Momentum Building for Proposed Missouri Innovation Campus
Contact: Jeff Murphy | Watch Video
WARRENSBURG, MO (Jan. 9, 2012) – Momentum continues to build as the University of Central Missouri moves forward with discussions about the proposed Missouri Innovation Campus in Lee’s Summit. This new, one-of-a-kind approach to meeting critical state education and workforce needs would address issues that include decreasing the amount of time it takes students to complete a college degree and reducing their education debt load.
“The Missouri Innovation Campus is an excellent, bold example of what we could do to reduce education barriers for students, while also preparing the workforce of the future,” said Charles Ambrose, university president. “We must identify and develop better ways to collaborate with public education, communities, government and industry to create more sustainable approaches to higher education. Such initiatives and partnerships are certainly consistent with our mission.”
Ambrose met earlier this month with the Lee’s Summit R-VII Board of Education, and this week he has been invited to meet with Missouri legislators from Lee’s Summit and those representing the university service area to provide more insight into the innovation campus. The meeting in Jefferson City will be hosted by state senator from Lee’s Summit, Will Kraus. Partners working in collaboration with the university share a goal to establish the campus on property that is being developed in Lee’s Summit by Exergonix, Inc., developer of “green” energy storage products. The acquisition of classroom space for the expansion of education purposes, which could include possible lease agreements, will be part of the ongoing discussion.
Ambrose said the Missouri Innovation Campus would help bridge the gap between graduates and workforce skill demands. In addition to building knowledge through their classroom experiences, students would have the opportunity to experience a high-impact, real-world environment, where they can develop skills long before they complete their degrees. It would also provide an atmosphere for educators to stay current in technology areas such as wind and solar energy, electric vehicles, energy storage, LED lighting and more.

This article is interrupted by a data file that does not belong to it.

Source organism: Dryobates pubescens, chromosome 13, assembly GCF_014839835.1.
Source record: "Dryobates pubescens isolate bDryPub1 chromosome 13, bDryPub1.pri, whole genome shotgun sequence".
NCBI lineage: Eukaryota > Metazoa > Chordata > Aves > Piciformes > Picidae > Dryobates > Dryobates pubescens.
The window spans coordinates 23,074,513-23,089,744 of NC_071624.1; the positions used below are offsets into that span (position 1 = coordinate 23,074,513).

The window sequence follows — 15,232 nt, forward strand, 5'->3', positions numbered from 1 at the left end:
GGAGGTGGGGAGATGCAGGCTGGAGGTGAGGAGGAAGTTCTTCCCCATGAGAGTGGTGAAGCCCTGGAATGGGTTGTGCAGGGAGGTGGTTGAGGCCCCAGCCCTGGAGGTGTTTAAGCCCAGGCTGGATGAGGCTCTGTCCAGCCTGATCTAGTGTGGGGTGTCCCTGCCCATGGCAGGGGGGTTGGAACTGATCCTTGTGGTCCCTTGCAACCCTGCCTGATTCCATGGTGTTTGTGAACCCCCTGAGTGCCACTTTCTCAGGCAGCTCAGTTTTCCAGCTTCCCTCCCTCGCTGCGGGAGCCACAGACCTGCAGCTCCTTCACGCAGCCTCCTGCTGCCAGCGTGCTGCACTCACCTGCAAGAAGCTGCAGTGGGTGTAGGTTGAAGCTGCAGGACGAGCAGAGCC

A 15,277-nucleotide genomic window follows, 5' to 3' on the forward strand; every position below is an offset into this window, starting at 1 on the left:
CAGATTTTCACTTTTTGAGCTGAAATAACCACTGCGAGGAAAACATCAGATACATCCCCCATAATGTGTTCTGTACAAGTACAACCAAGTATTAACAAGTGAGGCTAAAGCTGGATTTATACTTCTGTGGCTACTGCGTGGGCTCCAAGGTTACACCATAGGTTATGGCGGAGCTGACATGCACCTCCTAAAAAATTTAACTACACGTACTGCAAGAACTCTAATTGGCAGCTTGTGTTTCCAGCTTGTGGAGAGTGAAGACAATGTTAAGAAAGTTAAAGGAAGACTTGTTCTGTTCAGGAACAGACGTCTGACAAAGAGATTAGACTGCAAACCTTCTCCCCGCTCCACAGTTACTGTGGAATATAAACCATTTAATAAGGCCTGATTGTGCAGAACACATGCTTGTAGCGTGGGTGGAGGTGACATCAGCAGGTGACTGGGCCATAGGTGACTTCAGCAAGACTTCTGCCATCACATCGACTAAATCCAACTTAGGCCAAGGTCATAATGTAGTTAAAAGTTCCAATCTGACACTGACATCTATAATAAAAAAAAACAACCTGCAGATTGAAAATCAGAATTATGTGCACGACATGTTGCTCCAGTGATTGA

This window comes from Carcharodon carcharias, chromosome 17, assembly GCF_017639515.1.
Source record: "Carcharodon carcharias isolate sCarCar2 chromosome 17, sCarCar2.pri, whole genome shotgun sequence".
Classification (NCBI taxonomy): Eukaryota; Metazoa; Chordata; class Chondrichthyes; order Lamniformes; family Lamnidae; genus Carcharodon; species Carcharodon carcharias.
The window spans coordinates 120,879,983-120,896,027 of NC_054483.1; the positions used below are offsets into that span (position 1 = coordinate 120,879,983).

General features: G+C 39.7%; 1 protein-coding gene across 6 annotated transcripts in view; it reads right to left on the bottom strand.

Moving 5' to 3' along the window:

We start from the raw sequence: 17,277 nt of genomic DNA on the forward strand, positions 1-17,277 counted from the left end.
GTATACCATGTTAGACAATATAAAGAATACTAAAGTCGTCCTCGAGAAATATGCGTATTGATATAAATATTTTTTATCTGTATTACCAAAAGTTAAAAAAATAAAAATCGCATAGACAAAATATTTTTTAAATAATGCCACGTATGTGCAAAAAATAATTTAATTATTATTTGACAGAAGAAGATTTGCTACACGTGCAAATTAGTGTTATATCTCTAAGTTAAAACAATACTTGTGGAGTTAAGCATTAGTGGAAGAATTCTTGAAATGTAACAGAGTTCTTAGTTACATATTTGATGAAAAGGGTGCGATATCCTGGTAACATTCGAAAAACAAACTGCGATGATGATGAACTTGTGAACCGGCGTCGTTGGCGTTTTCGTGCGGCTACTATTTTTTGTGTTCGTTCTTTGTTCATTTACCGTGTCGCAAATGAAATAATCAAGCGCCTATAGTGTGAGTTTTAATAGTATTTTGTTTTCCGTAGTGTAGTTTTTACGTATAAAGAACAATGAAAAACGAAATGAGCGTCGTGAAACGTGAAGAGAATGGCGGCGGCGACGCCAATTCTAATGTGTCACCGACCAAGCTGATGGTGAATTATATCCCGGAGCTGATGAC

Ambrose said the campus will seek new ways to assist students through student employment, tuition forgiveness, shared tuition, and low-interest loan programs that will reduce their overall cost and the amount of debt they have upon graduation. Additionally, students will have the opportunity to benefit from experiential learning, which will help them develop critical-thinking skills and competence in emerging technologies.
An initial step toward making the campus a reality was to create a Lead Facilitator Group that draws members from all the participating groups. These include UCM, Exergonix, Inc., city of Lee’s Summit, Lee’s Summit R-VII School District, Lee’s Summit Chamber of Commerce, Lee’s Summit Economic Development Council, Metropolitan Community College-Longview, Cerner Corporation, Honeywell and the state of Missouri. Representatives from the Missouri Department of Higher Education, Department of Economic Development and the Missouri Governor’s Office are also engaged.
This group is leading the charge to establish a Phase I program that will involve “early adopters” - students in their junior year of high school in the Lee’s Summit area – who can begin the program as early as September 2012. The Lead Facilitator Group will guide the development of the initial phase in areas that include curriculum, finance, public and private partnerships, articulation, applied learning, student access and success and, outcomes. Rapid Response Teams assigned in each of these areas will help to more specifically identify ways to accomplish program outcomes.
“Without question, policy maker, employers and the general public are ready for some innovative new models in higher education that will meet the needs of Missouri industries. We’re excited about the support we’re getting from a number of different partners, and look forward to planning and launching the first phase,” said George Wilson, UCM provost and chief learning officer.
“The challenge will be how we take this program to scale,” Ambrose said.
His vision for the Missouri Innovation Campus is to create a learning center that could grow to approximately 1,500 students, and provide new opportunities that could vastly accelerate the time it takes to earn a degree. One example of the types of innovative thinking that has already come from individuals involved in the project is to develop a program that would enable select students to complete an engineering degree six years after entering the ninth grade.